Foodborne illness afflicts 48 million people annually in the U.S. alone. Over 128,000 are hospitalized and 3,000 die from the infection. While preventable with proper food safety practices, the traditional restaurant inspection process has limited impact given the predictability and low frequency of inspections, and the dynamic nature of the kitchen environment.
Adam Sadilek∗1 , Henry Kautz1 , Lauren DiPrete2 , Brian Labus2 , Eric Portman1 , Jack Teitel1 , and Vincent Silenzio3
1- Department of Computer Science, University of Rochester, Rochester, NY
2- Southern Nevada Health District, Las Vegas, NV
3- School of Medicine & Dentistry, University of Rochester, Rochester, NY
Despite this reality, the inspection process has remained largely unchanged for decades. We apply machine learning to Twitter data and develop a system that automatically detects venues likely to pose a public health hazard. Health professionals subsequently inspect individual flagged venues in a double blind experiment spanning the entire Las Vegas metropolitan area over three months.
By contrast, previous research in this domain has been limited to indirect correlative validation using only aggregate statistics. We show that adaptive inspection process is 64% more effective at identifying problematic venues than the current state of the art. The live deployment shows that if every inspection in Las Vegas became adaptive, we can prevent over 9,000 cases of foodborne illness and 557 hospitalizations annually. Additionally, adaptive inspections result in unexpected benefits, including the identification of venues lacking permits, contagious kitchen staff, and fewer customer complaints filed with the Las Vegas health department.
The fight against foodborne illness is complicated by the fact that many cases are not diagnosed or traced back to specific sources of contaminated food. In a typical U.S. city, if a food establishment passes their routine inspection, they may not see the health department again for up to a year. Food establishments can roughly predict the timing of their next inspection and prepare for it. Furthermore, the kitchen environment is dynamic, and ordinary inspections merely provide a snapshot view. For example, the day after an inspection, a contagious cook or server could come to work or a refrigerator could break, either of which can lead to a food poisoning. Unless the outbreak is massive, the illness is unlikely to be traced back to the venue.
We present a novel method for detecting problematic venues quickly—before many people fall ill. We use the phrase adaptive inspections for prioritizing venues for inspection based on evidence mined from social media. Our system, called nEmesis, applies machine learning to realtime Twitter data — a popular micro-blogging service where people post message updates (tweets) that are at most 140 characters long.
A tweet sent from a smartphone is usually tagged with the user’s precise GPS location. We infer the food venues each user visited by “snapping” his or her tweets to nearby establishments (Fig. 1). We develop and apply an automated language model that identifies Twitter users who indicate they suffer from foodborne illness in the text of their public online communication.
As a result, for each venue, we can estimate the number of patrons who fell ill shortly after eating there. In this paper, we build on our prior work, where we showed a correlation between the number of “sick tweets” attributable to a restaurant and it’s historic health inspection score (Sadilek et al. 2013). In this paper, however, we deploy an improved version of the model and validate its predictions in a controlled experiment. The Southern Nevada Health District started a controlled experiment with nEmesis on January 2, 2015. Venues with the highest predicted risk on any given day are flagged and subsequently verified by a thorough inspection by an environmental health specialist.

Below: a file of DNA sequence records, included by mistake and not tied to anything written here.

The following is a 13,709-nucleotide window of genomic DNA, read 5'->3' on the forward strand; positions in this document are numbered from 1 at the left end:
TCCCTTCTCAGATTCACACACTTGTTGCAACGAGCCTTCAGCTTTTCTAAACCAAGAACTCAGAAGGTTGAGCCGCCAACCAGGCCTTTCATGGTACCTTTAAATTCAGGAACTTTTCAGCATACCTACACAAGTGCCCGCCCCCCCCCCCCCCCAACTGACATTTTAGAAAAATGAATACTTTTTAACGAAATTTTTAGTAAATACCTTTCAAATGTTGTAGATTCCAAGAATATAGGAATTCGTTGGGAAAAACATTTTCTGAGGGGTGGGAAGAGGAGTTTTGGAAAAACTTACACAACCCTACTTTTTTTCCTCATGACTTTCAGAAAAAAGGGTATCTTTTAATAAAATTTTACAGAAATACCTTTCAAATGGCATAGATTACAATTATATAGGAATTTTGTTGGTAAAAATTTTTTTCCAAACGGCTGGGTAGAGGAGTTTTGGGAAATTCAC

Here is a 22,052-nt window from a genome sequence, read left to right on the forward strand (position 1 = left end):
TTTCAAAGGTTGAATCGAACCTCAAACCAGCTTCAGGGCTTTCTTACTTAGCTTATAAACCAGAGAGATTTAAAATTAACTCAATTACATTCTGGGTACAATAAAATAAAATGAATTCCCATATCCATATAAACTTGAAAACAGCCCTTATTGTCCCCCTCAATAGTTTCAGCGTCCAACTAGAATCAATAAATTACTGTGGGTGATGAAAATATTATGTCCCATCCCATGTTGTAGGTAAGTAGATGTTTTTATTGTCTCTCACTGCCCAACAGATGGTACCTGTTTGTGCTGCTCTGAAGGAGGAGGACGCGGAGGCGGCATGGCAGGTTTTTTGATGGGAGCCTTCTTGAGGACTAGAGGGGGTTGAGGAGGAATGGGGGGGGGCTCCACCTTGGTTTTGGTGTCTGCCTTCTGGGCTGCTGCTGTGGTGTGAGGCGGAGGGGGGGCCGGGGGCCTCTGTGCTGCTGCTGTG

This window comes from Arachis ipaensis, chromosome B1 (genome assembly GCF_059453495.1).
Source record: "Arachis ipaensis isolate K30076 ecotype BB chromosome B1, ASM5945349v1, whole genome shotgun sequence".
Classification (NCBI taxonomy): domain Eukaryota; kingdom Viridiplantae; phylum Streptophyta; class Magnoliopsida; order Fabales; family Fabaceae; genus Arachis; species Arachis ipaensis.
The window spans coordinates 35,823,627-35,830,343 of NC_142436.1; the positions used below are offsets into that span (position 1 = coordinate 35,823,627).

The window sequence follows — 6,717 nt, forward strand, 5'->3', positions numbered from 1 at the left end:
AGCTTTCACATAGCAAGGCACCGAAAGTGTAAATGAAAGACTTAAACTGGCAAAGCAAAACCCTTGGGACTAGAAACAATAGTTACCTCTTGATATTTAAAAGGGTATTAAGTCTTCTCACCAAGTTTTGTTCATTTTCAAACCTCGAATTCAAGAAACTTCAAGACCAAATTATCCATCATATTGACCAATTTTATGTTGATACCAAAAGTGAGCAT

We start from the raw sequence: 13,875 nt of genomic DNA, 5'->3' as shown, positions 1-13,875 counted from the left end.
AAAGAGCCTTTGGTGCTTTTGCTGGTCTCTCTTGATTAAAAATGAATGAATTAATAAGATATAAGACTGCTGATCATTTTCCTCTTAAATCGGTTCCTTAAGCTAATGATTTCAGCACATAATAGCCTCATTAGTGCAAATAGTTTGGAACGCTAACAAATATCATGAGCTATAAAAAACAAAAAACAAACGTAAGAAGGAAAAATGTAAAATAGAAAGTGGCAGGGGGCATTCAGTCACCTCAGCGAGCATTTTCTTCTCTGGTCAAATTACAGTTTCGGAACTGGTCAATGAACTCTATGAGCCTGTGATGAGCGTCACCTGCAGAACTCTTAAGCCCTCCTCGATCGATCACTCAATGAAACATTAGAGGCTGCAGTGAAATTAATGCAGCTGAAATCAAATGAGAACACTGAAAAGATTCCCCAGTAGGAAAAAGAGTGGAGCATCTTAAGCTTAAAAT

For each adaptive inspection, we perform a paired control inspection independent of the online data to ensure full annual coverage required by law and to compensate for the geographic bias of Twitter data. During the first 3 months, the environmental health specialists inspected 142 venues, half using nEmesis and half following the standard protocol.
The latter set of inspections constitutes our control group. The inspectors were not told whether the venue comes from nEmesis or control. nEmesis downloads and analyzes all tweets that originate from Las Vegas in real-time. To estimate visits to restaurants, each tweet that is within 50 meters of a food venue is automatically “snapped” to the nearest one as determined by the Google Places API.
We used Google Places to determine the locations of establishments because it includes latitude/longitude data that is more precise than the street address of licensed food venues. As we will see, this decision allowed nEmesis to find problems at unlicensed venues.
For this snapping process, we only consider tweets that include GPS coordinates. Cell phones determine their location through a combination of satellite GPS, WiFi access point fingerprinting, and cell-tower triangularization (Lane et al. 2010). Location accuracy typically ranges from 9 meters to 50 meters and is highest in areas with many cell towers and WiFi access points.
In such cases, even indoor localization (e.g., within a mall) is accurate. Once nEmesis snaps a user to a restaurant, it collects all of his or her tweets for the next five days, including tweets with no geo-tag and tweets sent from outside of Las Vegas. This is important because most restaurant patrons in Las Vegas are tourists, who may not show symptoms of illness until after they leave the city. nEmesis then analyses the text of these tweets to estimate the probability that the user is suffering from foodborne illness.